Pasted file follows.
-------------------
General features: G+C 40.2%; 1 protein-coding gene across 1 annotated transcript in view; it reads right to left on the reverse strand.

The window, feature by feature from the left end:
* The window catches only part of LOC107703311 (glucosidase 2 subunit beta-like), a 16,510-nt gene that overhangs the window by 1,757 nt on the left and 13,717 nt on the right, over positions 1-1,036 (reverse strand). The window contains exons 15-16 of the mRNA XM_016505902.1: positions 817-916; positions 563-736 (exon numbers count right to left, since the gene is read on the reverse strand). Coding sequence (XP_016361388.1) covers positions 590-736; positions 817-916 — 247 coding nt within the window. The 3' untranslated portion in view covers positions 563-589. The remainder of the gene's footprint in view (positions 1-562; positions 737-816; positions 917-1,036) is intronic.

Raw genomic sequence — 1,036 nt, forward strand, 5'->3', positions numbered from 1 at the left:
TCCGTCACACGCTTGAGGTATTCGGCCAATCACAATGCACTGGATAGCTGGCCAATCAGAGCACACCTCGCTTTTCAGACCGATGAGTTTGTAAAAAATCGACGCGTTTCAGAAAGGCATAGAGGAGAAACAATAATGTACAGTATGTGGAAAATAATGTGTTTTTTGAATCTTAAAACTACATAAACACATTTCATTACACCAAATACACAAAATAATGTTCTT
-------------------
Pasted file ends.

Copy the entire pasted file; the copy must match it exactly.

General features: G+C 40.2%; 1 protein-coding gene across 1 annotated transcript in view; it reads right to left on the reverse strand.

The window, feature by feature from the left end:
* The window catches only part of LOC107703311 (glucosidase 2 subunit beta-like), a 16,510-nt gene that overhangs the window by 1,757 nt on the left and 13,717 nt on the right, over positions 1-1,036 (reverse strand). The window contains exons 15-16 of the mRNA XM_016505902.1: positions 817-916; positions 563-736 (exon numbers count right to left, since the gene is read on the reverse strand). Coding sequence (XP_016361388.1) covers positions 590-736; positions 817-916 — 247 coding nt within the window. The 3' untranslated portion in view covers positions 563-589. The remainder of the gene's footprint in view (positions 1-562; positions 737-816; positions 917-1,036) is intronic.

Raw genomic sequence — 1,036 nt, forward strand, 5'->3', positions numbered from 1 at the left:
TCCGTCACACGCTTGAGGTATTCGGCCAATCACAATGCACTGGATAGCTGGCCAATCAGAGCACACCTCGCTTTTCAGACCGATGAGTTTGTAAAAAATCGACGCGTTTCAGAAAGGCATAGAGGAGAAACAATAATGTACAGTATGTGGAAAATAATGTGTTTTTTGAATCTTAAAACTACATAAACACATTTCATTACACCAAATACACAAAATAATGTTCTT